In Texas, there is a type of grey/white-ish powder that is a blend of limestone dust, gravel and clay. When one drives down a dirt road, this stuff billows up behind the car leaving the perfect canvas on the rear windshield for Scott Wade to create his awesome and unique paintings. He uses a similar method that I learned in art school wherein an area is covered with media and the lines are erased away.
Click HERE if you can't see the video above.
Over the past five years Scott has perfected his technique for making "dirty car art". He has, in fact, begun to generate quite a buzz. The 49-year-old artist from Wimberley, Texas, lived on a dirt road for more than 20 years. What else could he do but perfect the ideal grime-generating conditions for his car canvases?
Wade recreated Leonardo Da Vinci's "Mona Lisa" popping out of Vincent Van Gogh's "Starry Night" on the back of a Mini Cooper. You can see a little streaking from early morning dew. This image was worked on in three sessions, with more dust accumulating between sessions. That's when the drawings really seem to take on life, with a much greater range of values.
These images drawn in the dust are obviously quite impermanent. One of the cool things about them is how they change over time. More dust accumulates as the car is driven down the road. Early morning dew streaks and dots the image, creating a patina. A light shower creates a deeper patina...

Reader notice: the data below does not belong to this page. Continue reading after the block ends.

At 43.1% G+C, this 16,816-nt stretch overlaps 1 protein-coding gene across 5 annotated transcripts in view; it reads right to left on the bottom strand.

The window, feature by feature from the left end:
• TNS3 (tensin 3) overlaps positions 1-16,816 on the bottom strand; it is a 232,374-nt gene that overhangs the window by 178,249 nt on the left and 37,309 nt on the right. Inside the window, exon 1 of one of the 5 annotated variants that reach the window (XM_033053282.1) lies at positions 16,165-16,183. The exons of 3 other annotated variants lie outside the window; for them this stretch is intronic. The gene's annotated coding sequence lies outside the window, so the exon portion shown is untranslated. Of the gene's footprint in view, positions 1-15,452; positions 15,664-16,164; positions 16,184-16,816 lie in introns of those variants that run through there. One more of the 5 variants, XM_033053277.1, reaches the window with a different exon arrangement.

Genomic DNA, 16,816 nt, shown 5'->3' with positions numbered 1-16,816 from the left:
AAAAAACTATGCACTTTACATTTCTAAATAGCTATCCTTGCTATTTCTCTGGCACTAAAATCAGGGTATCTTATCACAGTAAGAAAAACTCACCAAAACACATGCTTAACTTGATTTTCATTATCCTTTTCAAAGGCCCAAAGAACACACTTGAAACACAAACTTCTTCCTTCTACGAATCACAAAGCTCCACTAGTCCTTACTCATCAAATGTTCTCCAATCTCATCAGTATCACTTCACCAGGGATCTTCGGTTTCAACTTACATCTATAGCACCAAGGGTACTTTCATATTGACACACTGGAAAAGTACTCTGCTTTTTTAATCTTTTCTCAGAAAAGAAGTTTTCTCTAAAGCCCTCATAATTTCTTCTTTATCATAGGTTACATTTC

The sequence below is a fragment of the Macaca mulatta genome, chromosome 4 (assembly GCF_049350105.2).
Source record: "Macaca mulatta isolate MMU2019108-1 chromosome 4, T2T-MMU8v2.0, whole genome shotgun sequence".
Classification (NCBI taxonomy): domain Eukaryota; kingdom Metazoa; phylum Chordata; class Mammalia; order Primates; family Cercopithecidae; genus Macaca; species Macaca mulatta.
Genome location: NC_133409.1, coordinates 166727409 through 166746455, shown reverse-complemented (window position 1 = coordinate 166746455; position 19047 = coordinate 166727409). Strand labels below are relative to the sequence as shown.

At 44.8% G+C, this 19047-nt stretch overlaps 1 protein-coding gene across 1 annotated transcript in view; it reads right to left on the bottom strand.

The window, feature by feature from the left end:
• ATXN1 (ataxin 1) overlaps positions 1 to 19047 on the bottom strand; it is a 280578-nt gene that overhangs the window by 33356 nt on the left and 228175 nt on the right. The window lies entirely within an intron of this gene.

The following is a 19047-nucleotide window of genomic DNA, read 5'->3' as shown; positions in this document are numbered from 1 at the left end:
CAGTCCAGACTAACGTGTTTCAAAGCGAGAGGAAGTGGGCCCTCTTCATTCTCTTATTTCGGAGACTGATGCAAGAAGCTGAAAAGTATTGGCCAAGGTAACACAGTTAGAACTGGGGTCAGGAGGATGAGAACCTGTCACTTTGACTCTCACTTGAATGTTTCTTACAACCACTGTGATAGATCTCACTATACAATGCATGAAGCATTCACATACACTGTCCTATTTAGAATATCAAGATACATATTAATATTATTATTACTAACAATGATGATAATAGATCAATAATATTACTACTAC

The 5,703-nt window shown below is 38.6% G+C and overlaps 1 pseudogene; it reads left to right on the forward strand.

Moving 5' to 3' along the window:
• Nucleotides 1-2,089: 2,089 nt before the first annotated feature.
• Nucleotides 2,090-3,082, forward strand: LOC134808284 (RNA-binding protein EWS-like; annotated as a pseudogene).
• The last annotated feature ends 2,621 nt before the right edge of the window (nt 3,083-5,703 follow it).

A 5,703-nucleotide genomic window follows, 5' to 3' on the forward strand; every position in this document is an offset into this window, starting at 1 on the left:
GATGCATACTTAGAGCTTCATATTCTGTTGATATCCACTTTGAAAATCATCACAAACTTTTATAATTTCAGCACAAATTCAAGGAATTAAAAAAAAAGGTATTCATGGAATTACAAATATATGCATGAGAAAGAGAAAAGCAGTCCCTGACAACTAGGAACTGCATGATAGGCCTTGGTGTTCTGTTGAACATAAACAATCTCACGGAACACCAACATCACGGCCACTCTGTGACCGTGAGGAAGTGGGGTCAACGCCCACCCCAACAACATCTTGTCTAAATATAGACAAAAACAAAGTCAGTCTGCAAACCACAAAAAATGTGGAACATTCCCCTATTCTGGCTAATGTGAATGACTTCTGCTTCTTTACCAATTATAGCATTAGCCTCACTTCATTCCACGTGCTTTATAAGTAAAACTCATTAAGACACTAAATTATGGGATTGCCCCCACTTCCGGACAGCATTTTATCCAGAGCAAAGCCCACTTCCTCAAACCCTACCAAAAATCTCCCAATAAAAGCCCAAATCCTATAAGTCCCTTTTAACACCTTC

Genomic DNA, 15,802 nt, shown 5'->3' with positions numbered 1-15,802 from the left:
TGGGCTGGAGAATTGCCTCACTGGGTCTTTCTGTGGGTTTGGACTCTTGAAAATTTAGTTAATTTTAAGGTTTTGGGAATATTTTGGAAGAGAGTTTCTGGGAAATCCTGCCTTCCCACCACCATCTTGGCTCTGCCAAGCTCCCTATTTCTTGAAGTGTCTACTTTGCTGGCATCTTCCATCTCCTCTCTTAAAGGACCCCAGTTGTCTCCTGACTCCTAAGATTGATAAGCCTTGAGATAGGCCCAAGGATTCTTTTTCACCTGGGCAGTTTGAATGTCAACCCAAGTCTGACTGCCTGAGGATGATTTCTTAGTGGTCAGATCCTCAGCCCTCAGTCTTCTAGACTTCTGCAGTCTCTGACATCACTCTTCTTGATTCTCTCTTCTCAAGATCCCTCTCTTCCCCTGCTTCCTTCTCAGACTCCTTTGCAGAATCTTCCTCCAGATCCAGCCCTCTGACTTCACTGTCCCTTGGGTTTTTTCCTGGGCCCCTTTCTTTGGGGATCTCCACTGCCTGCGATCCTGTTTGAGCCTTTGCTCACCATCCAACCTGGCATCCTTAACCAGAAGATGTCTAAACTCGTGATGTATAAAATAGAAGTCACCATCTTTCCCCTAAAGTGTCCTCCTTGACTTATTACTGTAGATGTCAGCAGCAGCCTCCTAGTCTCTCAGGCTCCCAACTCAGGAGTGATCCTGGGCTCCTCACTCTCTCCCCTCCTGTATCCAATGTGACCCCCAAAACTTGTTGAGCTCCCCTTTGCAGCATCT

"I know some people are very picky about their cars," Wade said when asked whether he unleashes his artistic talents on random cars. Most of his work has been done on his Honda Fit and his Toyota Yarus, in addition to a Mini Cooper he used to own and a Mazda 3. "If I really saw a car that was perfect for it, I might ask someone if they would mind."
Botticelli's "The Birth of Venus" took longer than the average windshield masterpiece, requiring at least 90 minutes for the Renaissance piece. Wade jokes about the work: "It was just a matter of time before I had to do a nude 'Dirty Picture,' don't you think?"
Wade gave Vermeer a go on the back window of a Mazda, but admits that he "felt a little bold" replicating the Dutchman's "Girl With a Pearl Earring."
The Vermeer image was drawn on top of a previous image, making it tricky to achieve intermediate tones but creating a "stipple effect," Wade writes.
Here are some other Scott Wade masterpieces:
Admittedly, it's a dirty job....but somebody has to do it.
- ► 2010 (21)
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